Last night the farm finally, finally, got a rainstorm of note: about an inch of rain, which is enough to penetrate the mulch layer and moisten the soil. But I know that Perth saw two other, even larger downpours: one last Wednesday and one this Wednesday: in each case the area the storm hit was so distinct I could see a line in the pavement: rain to the east, Perth direction, and nothing on our side.
I have faith in this particular weather system though and hope I am right in saying that the storm we did get marks the end of the worst drought in 50 years, but we well need another serious downpour to really make that true.
In your boxes you’ll find the first tomatoes and cucumbers, the cucumbers are really showing what drought will do (they are somewhat misshapen and the skins have been marred by squash beetles). But I did persevere and trellis those cukes on the chance things would turn around, so hopefully better quality will come soon.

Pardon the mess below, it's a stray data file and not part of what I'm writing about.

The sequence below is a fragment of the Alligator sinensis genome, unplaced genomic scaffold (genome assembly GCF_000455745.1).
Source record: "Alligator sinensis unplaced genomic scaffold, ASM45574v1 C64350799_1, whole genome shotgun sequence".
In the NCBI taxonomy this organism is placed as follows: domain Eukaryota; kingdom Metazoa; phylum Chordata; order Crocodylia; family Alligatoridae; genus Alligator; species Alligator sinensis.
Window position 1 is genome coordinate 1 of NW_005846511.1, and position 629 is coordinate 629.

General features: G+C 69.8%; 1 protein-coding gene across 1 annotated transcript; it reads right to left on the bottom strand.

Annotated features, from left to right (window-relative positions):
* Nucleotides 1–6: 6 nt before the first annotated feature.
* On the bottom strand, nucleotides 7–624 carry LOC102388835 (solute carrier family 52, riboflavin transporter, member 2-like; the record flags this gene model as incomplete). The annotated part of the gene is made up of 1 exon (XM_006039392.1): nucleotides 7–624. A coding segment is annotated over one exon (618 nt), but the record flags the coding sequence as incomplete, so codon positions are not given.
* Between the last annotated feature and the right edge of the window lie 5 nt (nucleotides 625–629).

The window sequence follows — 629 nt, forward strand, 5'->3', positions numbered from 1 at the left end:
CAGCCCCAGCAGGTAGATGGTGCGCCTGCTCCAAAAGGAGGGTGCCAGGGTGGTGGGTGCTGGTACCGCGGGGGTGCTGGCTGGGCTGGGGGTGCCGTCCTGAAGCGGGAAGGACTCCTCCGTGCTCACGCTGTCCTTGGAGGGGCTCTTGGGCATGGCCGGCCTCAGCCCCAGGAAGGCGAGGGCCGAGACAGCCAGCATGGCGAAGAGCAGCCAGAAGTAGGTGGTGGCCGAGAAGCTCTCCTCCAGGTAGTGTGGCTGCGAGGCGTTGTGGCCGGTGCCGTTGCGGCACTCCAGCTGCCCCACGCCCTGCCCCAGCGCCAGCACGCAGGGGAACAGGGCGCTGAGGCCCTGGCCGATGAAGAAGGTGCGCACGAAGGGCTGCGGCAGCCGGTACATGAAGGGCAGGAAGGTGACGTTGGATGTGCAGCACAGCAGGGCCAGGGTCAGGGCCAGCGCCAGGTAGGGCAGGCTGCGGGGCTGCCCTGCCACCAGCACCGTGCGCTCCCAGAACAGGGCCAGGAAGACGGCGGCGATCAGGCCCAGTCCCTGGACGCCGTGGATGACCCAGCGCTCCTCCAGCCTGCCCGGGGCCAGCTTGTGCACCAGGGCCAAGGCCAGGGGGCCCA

Also we have lovely basil–it loves the heat. Celery likewise is happy–especially where I did not weed. Treat it somewhere between an herb and a vegetable and remember the leaves can be dried or frozen for later use.
Last weekend’s brutal dry wind has dried out the pea plants so I’m not sure they’ll come back, so enjoy your peas one last time. Bokchoy likewise is probably at an end, but for a different reason: the dryness of the season gave me so few chances to transplant that I only got one bed in, which is nearly used up now. The same problem has plagued my salad greens, esp. lettuce; two plantings in a row have not been able to be spaced so they could grow large. I will try to put in more seed for a last planting, but anticipate being short of lettuce material.
Large boxes also have potatoes; the plants are all dead now so I’m digging. I’m actually pleasantly surprised by the first few plants; not a bumper crop but not as bad as another Kingston Market comrade, who only got 2 1/2 quarts of potatoes from a 50 foot row.
Sharing the over the top crazy drought stories seems to be one of our favorite market pastimes. This week’s best was that there are 1300 counties, in 39 states, that are in a state of disaster because of the drought. That leaves about 11 lucky states out of the dismal picture–and since last Sat. was Canada Food Day–a day to celebrate and eat local food, we shall be grateful for what we do get. In the barnyard garden I’ve actually seen broccoli flower coming and corn too (shhh don’t tell the raccoons).
Till next time,